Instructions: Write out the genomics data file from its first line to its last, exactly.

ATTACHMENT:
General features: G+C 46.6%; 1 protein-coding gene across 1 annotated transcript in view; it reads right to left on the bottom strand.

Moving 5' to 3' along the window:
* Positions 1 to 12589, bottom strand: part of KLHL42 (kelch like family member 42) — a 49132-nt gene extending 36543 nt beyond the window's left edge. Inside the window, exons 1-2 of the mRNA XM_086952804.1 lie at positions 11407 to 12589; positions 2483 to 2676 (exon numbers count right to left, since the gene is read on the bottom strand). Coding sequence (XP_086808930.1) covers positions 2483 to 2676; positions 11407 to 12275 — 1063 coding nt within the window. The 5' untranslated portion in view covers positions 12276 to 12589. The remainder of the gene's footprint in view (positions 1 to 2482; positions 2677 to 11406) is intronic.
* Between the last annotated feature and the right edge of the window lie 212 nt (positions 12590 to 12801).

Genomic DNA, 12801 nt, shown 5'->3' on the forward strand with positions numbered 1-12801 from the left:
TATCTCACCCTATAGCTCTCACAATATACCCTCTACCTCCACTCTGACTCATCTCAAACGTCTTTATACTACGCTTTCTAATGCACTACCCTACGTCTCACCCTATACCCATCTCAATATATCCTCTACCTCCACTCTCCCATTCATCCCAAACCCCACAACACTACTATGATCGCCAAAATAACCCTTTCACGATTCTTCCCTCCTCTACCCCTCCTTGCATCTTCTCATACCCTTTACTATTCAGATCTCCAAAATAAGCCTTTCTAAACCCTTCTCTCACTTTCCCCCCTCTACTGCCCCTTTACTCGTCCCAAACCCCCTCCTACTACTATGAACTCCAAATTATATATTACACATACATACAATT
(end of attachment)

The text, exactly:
General features: G+C 46.6%; 1 protein-coding gene across 1 annotated transcript in view; it reads right to left on the bottom strand.

Moving 5' to 3' along the window:
* Positions 1 to 12589, bottom strand: part of KLHL42 (kelch like family member 42) — a 49132-nt gene extending 36543 nt beyond the window's left edge. Inside the window, exons 1-2 of the mRNA XM_086952804.1 lie at positions 11407 to 12589; positions 2483 to 2676 (exon numbers count right to left, since the gene is read on the bottom strand). Coding sequence (XP_086808930.1) covers positions 2483 to 2676; positions 11407 to 12275 — 1063 coding nt within the window. The 5' untranslated portion in view covers positions 12276 to 12589. The remainder of the gene's footprint in view (positions 1 to 2482; positions 2677 to 11406) is intronic.
* Between the last annotated feature and the right edge of the window lie 212 nt (positions 12590 to 12801).

Genomic DNA, 12801 nt, shown 5'->3' on the forward strand with positions numbered 1-12801 from the left:
TATCTCACCCTATAGCTCTCACAATATACCCTCTACCTCCACTCTGACTCATCTCAAACGTCTTTATACTACGCTTTCTAATGCACTACCCTACGTCTCACCCTATACCCATCTCAATATATCCTCTACCTCCACTCTCCCATTCATCCCAAACCCCACAACACTACTATGATCGCCAAAATAACCCTTTCACGATTCTTCCCTCCTCTACCCCTCCTTGCATCTTCTCATACCCTTTACTATTCAGATCTCCAAAATAAGCCTTTCTAAACCCTTCTCTCACTTTCCCCCCTCTACTGCCCCTTTACTCGTCCCAAACCCCCTCCTACTACTATGAACTCCAAATTATATATTACACATACATACAATT